An In-Depth Look at Qualifying Distributions for Private Foundations

by: Kyle Anderson
June 4, 2024
Woman with checklist

Private foundations play a pivotal role in philanthropy, channeling significant resources towards various charitable causes. To ensure these foundations actively contribute to the public good, the IRS mandates annual charitable expenditures known as qualifying distributions.

Distribution Requirements

Grantmaking private foundations must distribute approximately 5% of the fair market value of their non-charitable use assets from the preceding year. This rule ensures that foundations are actively using their resources to further charitable goals. For example, if a foundation has an average asset value of $2 million in 2023, it must distribute approximately $100,000 by the end of 2024. The official 5% calculation is performed and reported on Form 990-PF.

Types of Qualifying Distributions

Qualifying distributions mostly consist of grants to public charities but can include various expenditures made to carry out a foundation’s charitable mission. Foundations can carry forward excess distributions beyond the 5% minimum to offset future requirements, providing flexibility in years with lower asset values or unexpected financial difficulties. Occasionally, foundations may recover funds initially designated as qualifying distributions, such as reclaimed grants or repaid program-related investments. These recovered amounts increase the foundation’s distribution requirement for the recovery year.

Failure to meet the annual 5% minimum distribution requirement results in a 30% excise tax on the undistributed amount, with additional penalties if the shortfall is not corrected promptly.

What Counts as a Qualifying Distribution?

The following expenditures count as qualifying distributions, assuming they are incurred for charitable purposes:

Public Charities: Grants made to most 501(c)(3) public charities.

Non-Charities: Grants for charitable purposes to non-tax-exempt organizations qualify if the foundation adheres to IRS rules, including expenditure responsibility.

Foreign Charities: Grants to foreign charities qualify if they meet IRS equivalency determination or expenditure responsibility requirements.

Donor-Advised Funds (DAFs): Grants to donor-advised funds generally count as qualifying distributions. However, if foundation insiders have advisory privileges over the DAF, the private foundation must make additional obligatory disclosures on its tax return.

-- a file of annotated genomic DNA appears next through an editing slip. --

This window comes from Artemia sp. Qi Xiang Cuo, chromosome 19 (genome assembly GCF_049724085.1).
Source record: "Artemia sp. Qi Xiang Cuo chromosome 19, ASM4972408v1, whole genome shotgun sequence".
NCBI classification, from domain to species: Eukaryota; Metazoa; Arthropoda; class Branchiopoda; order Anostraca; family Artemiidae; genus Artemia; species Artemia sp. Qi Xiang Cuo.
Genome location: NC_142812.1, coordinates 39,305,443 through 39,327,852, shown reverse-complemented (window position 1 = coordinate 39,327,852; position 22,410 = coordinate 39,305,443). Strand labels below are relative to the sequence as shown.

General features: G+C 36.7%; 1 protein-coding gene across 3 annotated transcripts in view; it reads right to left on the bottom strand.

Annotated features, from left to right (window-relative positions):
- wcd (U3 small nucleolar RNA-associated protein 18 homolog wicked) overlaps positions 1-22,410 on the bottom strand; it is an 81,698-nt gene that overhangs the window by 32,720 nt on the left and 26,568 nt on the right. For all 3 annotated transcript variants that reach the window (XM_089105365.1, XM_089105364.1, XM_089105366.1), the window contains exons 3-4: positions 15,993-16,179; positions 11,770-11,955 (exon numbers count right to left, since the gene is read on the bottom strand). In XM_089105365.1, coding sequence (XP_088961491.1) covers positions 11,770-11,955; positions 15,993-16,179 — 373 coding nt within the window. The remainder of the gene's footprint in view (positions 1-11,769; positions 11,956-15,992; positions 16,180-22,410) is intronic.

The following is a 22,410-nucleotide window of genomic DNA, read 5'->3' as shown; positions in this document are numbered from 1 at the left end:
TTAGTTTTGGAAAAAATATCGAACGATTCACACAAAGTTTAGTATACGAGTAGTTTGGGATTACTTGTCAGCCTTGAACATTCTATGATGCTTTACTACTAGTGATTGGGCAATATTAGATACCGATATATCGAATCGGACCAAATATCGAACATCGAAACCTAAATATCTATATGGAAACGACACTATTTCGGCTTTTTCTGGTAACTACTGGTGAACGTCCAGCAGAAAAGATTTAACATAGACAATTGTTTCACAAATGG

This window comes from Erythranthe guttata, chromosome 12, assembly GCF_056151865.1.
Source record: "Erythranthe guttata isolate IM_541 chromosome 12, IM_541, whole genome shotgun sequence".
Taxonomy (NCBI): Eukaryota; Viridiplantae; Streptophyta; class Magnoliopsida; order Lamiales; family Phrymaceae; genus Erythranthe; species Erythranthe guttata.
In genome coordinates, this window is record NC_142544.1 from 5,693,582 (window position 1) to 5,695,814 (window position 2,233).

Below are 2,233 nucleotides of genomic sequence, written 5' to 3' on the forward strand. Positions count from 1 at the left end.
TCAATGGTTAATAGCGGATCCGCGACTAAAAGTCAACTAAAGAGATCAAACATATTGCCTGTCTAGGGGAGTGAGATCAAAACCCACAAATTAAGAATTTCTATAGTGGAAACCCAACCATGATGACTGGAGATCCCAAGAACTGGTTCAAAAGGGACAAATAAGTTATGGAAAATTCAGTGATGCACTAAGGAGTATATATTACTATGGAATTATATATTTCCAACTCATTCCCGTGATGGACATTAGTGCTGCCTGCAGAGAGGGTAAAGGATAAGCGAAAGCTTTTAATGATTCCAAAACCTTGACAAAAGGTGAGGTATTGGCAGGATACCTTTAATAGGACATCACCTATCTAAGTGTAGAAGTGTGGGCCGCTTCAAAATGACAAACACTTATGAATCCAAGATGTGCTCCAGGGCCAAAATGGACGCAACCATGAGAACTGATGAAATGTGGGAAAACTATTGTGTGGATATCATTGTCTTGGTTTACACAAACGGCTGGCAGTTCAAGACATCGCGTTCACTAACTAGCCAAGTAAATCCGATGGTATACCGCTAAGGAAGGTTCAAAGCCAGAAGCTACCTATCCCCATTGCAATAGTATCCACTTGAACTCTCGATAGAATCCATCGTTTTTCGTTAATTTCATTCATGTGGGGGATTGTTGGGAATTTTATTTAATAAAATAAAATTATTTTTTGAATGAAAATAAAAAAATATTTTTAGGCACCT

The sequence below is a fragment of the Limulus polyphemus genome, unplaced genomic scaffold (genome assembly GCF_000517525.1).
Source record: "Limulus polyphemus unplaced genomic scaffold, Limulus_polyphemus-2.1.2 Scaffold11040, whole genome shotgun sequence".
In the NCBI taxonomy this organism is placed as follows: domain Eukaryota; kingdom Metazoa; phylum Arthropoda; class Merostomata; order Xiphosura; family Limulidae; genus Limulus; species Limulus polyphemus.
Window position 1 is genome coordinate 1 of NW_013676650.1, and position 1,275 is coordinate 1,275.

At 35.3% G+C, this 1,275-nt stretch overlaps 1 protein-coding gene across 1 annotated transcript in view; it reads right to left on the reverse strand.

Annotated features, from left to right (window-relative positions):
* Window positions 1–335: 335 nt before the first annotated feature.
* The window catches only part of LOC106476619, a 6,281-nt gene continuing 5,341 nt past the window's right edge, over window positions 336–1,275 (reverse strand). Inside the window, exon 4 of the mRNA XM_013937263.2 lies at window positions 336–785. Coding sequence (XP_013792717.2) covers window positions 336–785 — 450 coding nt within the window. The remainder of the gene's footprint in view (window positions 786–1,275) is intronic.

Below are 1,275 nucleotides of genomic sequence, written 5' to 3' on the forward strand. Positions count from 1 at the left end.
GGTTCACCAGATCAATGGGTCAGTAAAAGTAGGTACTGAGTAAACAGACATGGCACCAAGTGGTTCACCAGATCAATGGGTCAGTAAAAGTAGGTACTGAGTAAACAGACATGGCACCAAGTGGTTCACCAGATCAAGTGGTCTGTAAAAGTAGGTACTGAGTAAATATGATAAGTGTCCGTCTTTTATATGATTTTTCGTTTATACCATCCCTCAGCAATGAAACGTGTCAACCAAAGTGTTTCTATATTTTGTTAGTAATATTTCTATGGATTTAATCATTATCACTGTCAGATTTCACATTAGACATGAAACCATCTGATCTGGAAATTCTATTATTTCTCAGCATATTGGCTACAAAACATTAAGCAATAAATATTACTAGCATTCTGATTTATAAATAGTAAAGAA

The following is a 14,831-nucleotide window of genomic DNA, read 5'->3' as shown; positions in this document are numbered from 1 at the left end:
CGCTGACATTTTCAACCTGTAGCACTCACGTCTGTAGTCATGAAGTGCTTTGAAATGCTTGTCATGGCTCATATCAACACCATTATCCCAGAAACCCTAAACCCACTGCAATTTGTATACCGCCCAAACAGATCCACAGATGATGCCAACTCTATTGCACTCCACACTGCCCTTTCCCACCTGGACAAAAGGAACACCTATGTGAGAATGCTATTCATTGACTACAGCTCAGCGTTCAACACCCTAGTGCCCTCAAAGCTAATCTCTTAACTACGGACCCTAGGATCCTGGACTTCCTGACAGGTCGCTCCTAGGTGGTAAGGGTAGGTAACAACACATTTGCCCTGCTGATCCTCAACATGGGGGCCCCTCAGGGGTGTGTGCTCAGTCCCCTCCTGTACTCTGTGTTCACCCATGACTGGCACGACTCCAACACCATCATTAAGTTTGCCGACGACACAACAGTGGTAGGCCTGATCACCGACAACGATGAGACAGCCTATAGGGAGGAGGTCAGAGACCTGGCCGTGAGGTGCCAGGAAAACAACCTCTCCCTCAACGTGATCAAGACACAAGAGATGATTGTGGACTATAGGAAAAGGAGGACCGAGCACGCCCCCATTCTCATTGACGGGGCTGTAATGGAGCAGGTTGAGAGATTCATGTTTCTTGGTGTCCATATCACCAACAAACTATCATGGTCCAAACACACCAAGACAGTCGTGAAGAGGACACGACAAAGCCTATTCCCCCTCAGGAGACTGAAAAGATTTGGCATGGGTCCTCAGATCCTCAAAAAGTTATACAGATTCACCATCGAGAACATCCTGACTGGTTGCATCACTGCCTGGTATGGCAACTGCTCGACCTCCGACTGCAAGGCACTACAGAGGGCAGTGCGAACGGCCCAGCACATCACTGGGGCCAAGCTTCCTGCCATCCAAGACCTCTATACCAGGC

Eligible Individuals: Foundations can make grants to individuals for reasons such as disaster relief, medical emergencies, and economic aid. These distributions must adhere to IRS regulations to ensure they are used for charitable purposes and not personal gain. Scholarships and educational grants to individuals also qualify if specific IRS guidelines are followed.

Reasonable Administrative Expenses: Necessary costs such as staff salaries, office rent, and training qualify.

Direct Charitable Activities: Costs for programs directly benefiting the public qualify as qualifying distributions. This includes a wide range of activities such as operating a museum to preserve and exhibit cultural artifacts, feeding the hungry through food distribution programs, and conducting scientific research that contributes to public knowledge and well-being.

Charitable Use Assets: Assets used for charitable purposes, such as buildings or equipment dedicated to charitable activities, qualify.

Program-Related Investments: Acquisition of investments aimed at accomplishing the foundation’s exempt purposes, rather than generating income, generally count as qualifying expenditures. Examples include providing low-interest loans to affordable housing projects to increase the availability of homes for low-income families or investing in an alternative energy startup if the motivating reason is to help the environment rather than profit.

Common Qualifying Distributions

Aside from grants to public charities, the most common qualifying distribution is reasonable and necessary administrative and operating expenses. Common examples in this category include office supplies, postage, bank fees, staff and director compensation, office rent, legal and accounting fees. An expense is generally considered legitimate as long as it is incurred to carry out the foundation’s charitable mission and it fits within the statutory guidance of being a “reasonable and necessary” expense.